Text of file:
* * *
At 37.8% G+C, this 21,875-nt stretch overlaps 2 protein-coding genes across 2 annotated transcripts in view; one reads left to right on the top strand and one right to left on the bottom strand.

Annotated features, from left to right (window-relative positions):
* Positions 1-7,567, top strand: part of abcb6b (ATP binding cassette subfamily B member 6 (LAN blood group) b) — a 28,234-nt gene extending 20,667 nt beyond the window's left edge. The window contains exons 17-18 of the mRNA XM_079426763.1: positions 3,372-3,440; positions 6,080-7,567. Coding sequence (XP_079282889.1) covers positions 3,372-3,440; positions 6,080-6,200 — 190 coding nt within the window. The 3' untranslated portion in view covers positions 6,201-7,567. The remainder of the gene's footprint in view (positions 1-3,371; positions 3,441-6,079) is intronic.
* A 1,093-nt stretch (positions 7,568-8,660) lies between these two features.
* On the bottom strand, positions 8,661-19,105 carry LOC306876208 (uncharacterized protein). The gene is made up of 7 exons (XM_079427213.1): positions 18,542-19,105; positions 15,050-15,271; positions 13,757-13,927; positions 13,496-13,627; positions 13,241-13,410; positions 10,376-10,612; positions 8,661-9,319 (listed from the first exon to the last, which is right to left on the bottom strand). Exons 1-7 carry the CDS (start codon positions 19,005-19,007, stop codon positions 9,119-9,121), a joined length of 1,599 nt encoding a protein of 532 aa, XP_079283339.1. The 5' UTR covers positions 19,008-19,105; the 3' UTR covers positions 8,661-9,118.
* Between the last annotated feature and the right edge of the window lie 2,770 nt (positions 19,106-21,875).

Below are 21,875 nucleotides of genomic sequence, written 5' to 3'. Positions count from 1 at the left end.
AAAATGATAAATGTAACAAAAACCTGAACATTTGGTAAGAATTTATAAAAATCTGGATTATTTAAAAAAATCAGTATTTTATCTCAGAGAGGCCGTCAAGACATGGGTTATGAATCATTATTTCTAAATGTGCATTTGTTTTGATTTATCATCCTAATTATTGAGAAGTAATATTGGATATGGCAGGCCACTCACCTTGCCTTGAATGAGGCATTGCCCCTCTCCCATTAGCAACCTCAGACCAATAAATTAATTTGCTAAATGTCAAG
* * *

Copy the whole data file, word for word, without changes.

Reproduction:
At 37.8% G+C, this 21,875-nt stretch overlaps 2 protein-coding genes across 2 annotated transcripts in view; one reads left to right on the top strand and one right to left on the bottom strand.

Annotated features, from left to right (window-relative positions):
* Positions 1-7,567, top strand: part of abcb6b (ATP binding cassette subfamily B member 6 (LAN blood group) b) — a 28,234-nt gene extending 20,667 nt beyond the window's left edge. The window contains exons 17-18 of the mRNA XM_079426763.1: positions 3,372-3,440; positions 6,080-7,567. Coding sequence (XP_079282889.1) covers positions 3,372-3,440; positions 6,080-6,200 — 190 coding nt within the window. The 3' untranslated portion in view covers positions 6,201-7,567. The remainder of the gene's footprint in view (positions 1-3,371; positions 3,441-6,079) is intronic.
* A 1,093-nt stretch (positions 7,568-8,660) lies between these two features.
* On the bottom strand, positions 8,661-19,105 carry LOC306876208 (uncharacterized protein). The gene is made up of 7 exons (XM_079427213.1): positions 18,542-19,105; positions 15,050-15,271; positions 13,757-13,927; positions 13,496-13,627; positions 13,241-13,410; positions 10,376-10,612; positions 8,661-9,319 (listed from the first exon to the last, which is right to left on the bottom strand). Exons 1-7 carry the CDS (start codon positions 19,005-19,007, stop codon positions 9,119-9,121), a joined length of 1,599 nt encoding a protein of 532 aa, XP_079283339.1. The 5' UTR covers positions 19,008-19,105; the 3' UTR covers positions 8,661-9,118.
* Between the last annotated feature and the right edge of the window lie 2,770 nt (positions 19,106-21,875).

Below are 21,875 nucleotides of genomic sequence, written 5' to 3'. Positions count from 1 at the left end.
AAAATGATAAATGTAACAAAAACCTGAACATTTGGTAAGAATTTATAAAAATCTGGATTATTTAAAAAAATCAGTATTTTATCTCAGAGAGGCCGTCAAGACATGGGTTATGAATCATTATTTCTAAATGTGCATTTGTTTTGATTTATCATCCTAATTATTGAGAAGTAATATTGGATATGGCAGGCCACTCACCTTGCCTTGAATGAGGCATTGCCCCTCTCCCATTAGCAACCTCAGACCAATAAATTAATTTGCTAAATGTCAAG